ALMATY - Prominent rights activist and government critic Yevgeny Zhovtis was among more than 70 prisoners granted an amnesty by a court in eastern Kazakhstan on Wednesday, a court official said.
Zhovtis, 56, who has often criticised the authorities and called for the repeal of laws he saw as unfair, was jailed for four years in September 2009 for manslaughter after a trial that rights groups said was unfair and politically motivated.
He is among 16,000 prison inmates being released under an amnesty marking the 20th anniversary of the Central Asian state's independence from the Soviet Union last Dec. 16.
The opposition has repeatedly accused the government of using trumped-up charges to jail or silence critics and opponents of President Nursultan Nazarbayev, who has run the country since 1989, but the government denies this.
Zhovtis's wife, Svetlana Vitkovskaya, said the court had told Zhovtis and the other inmates granted an amnesty on Wednesday that they must stay in prison for a further 15 days "before the ruling comes into force".
"This is sheer lawlessness," she told Reuters. "... It further discredits the authorities."
An official at the court in the industrial city of Ust Kamenogorsk in eastern Kazakhstan told Reuters "The case of Zhovtis definitely fell under the amnesty law on occasion of Kazakhstan's Independence Day."
But he added that under Kazakh law, relatives of prisoners' victims had to have 15 days to appeal to the court against the release of inmates granted an amnesty.
Zhovtis was jailed after a car accident in which he hit and killed a pedestrian on a highway. He said he had been blinded by the lights of oncoming cars and could not have avoided the accident.
The United States said his sentence was excessive, pointing to "procedural flaws" during the trial and expressing concern that a later appeal hearing failed to address the deficiencies. The government has denied any political motivation in the case.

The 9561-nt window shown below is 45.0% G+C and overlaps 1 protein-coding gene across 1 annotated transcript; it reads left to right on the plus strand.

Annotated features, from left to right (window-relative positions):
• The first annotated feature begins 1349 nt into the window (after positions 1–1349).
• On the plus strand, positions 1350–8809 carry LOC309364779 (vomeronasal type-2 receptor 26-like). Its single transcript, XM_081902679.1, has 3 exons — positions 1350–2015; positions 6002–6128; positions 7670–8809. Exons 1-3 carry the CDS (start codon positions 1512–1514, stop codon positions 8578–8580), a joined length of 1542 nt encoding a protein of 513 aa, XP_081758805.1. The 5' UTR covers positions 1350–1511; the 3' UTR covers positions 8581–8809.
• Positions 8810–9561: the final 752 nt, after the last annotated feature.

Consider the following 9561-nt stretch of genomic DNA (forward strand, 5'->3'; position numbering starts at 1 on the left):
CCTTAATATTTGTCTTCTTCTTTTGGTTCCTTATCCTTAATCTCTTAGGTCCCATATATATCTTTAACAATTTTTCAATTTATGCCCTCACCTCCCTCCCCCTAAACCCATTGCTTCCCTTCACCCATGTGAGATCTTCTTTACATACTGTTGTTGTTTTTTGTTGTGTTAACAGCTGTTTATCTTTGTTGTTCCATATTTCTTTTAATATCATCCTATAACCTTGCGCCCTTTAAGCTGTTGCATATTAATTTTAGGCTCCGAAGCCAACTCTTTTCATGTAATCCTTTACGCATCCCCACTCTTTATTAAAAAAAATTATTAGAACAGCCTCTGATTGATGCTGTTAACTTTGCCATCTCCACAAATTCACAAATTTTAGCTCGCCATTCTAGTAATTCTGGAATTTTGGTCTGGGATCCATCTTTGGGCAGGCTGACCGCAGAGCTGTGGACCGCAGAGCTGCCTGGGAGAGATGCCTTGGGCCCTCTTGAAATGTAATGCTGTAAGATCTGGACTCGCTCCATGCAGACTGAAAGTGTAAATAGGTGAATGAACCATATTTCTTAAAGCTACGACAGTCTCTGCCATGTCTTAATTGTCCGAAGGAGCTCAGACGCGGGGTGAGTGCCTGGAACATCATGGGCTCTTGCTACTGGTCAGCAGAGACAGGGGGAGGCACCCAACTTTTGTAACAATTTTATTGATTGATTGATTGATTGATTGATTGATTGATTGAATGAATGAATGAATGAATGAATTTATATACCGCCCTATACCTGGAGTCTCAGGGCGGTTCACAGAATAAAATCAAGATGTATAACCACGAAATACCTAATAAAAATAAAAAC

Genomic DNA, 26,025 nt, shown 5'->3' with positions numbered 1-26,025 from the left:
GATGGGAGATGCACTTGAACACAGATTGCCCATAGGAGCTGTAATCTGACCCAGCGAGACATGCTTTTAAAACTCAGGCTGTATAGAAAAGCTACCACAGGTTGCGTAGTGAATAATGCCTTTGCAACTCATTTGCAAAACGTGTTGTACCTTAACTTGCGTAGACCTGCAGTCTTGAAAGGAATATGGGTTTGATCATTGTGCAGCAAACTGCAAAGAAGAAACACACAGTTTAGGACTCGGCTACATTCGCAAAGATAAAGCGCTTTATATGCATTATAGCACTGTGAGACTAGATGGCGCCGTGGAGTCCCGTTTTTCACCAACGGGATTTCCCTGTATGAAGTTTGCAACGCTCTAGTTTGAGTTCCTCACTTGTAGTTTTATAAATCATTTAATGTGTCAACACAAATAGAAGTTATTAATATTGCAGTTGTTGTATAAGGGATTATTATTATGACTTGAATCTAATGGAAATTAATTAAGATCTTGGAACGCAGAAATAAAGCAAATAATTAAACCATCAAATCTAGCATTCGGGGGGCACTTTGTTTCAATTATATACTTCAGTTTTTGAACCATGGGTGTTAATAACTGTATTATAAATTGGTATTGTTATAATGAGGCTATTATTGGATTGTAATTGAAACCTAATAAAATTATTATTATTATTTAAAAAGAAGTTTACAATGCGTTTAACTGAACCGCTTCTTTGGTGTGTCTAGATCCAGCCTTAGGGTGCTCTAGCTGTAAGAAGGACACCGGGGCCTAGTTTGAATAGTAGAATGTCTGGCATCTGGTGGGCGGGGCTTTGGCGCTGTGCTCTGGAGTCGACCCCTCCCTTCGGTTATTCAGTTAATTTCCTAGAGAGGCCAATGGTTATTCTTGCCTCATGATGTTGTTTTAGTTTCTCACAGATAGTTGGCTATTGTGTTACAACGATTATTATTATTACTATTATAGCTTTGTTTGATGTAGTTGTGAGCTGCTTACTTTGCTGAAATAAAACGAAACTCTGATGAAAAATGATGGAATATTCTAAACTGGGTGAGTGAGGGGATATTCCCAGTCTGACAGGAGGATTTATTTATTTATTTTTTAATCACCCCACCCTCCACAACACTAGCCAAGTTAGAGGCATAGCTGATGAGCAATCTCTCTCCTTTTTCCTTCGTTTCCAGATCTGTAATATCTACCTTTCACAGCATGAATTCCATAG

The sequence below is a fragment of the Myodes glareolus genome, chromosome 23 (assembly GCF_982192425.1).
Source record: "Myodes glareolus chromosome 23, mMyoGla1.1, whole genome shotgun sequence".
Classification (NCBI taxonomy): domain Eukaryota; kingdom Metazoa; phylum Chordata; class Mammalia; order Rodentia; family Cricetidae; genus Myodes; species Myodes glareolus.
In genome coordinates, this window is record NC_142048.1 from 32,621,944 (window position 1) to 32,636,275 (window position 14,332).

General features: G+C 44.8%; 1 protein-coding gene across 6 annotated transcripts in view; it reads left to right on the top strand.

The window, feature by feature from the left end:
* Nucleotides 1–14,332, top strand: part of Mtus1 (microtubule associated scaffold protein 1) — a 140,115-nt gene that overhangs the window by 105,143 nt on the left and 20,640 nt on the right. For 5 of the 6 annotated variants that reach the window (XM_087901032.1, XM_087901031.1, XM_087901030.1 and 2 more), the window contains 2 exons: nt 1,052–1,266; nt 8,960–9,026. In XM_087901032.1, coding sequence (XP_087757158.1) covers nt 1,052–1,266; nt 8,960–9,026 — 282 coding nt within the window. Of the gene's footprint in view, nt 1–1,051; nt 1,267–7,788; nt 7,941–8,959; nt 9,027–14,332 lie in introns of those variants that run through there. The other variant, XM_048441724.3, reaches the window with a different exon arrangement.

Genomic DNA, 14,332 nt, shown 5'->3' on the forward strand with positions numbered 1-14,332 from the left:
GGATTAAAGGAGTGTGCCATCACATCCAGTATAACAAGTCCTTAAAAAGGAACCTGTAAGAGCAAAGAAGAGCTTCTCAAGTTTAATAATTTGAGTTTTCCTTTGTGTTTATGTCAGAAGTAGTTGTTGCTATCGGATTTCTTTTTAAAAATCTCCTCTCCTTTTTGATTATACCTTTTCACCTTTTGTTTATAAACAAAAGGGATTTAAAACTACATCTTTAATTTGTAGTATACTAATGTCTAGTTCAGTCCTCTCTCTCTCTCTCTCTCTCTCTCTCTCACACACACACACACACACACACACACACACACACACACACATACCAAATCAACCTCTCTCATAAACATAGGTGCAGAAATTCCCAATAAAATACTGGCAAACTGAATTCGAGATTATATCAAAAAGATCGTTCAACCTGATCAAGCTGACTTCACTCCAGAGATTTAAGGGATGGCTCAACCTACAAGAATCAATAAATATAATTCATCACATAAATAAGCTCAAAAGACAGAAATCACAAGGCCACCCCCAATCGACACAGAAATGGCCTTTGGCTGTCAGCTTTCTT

TOLERATES LITTLE DISSENT
Nazarbayev, a 71-year-old former steelworker who rose rapidly in the ranks of the Communist party, has put in place bold market reforms and attracted massive foreign investment in his oil-rich Central Asian nation of 16.7 million.
But critics accuse the veteran leader of tolerating little dissent and backtracking on promises of democracy.
Last Thursday Vladimir Kozlov, leader of the unregistered and strongly anti-Nazarbayev Alga! party, and newspaper editor Igor Vinyavsky, were arrested in connection with clashes in December in the oil town of Zhanaozen.
Kozlov and Vinyavsky were detained for two months and charged, respectively, with fomenting social hatred, and calling for the violent overthrow of the constitutional order.
Fierce clashes between sacked oilmen and police in Zhanaozen on Dec. 16 left 14 civilians dead, marring nationwide Independence Day celebrations, and cast a shadow on Kazakhstan's officially cultivated image of stability. Another civilian was killed in clashes in a nearby village the next day.
On Saturday, three opposition leaders were arrested and detained for between 15 and 18 days for organising an unauthorised rally in Almaty, Kazakhstan's largest city.
At the rally earlier that day, hundreds of protesters called for democratic change, condemned a recent parliamentary election as fraudulent and demanded the release of jailed colleagues.
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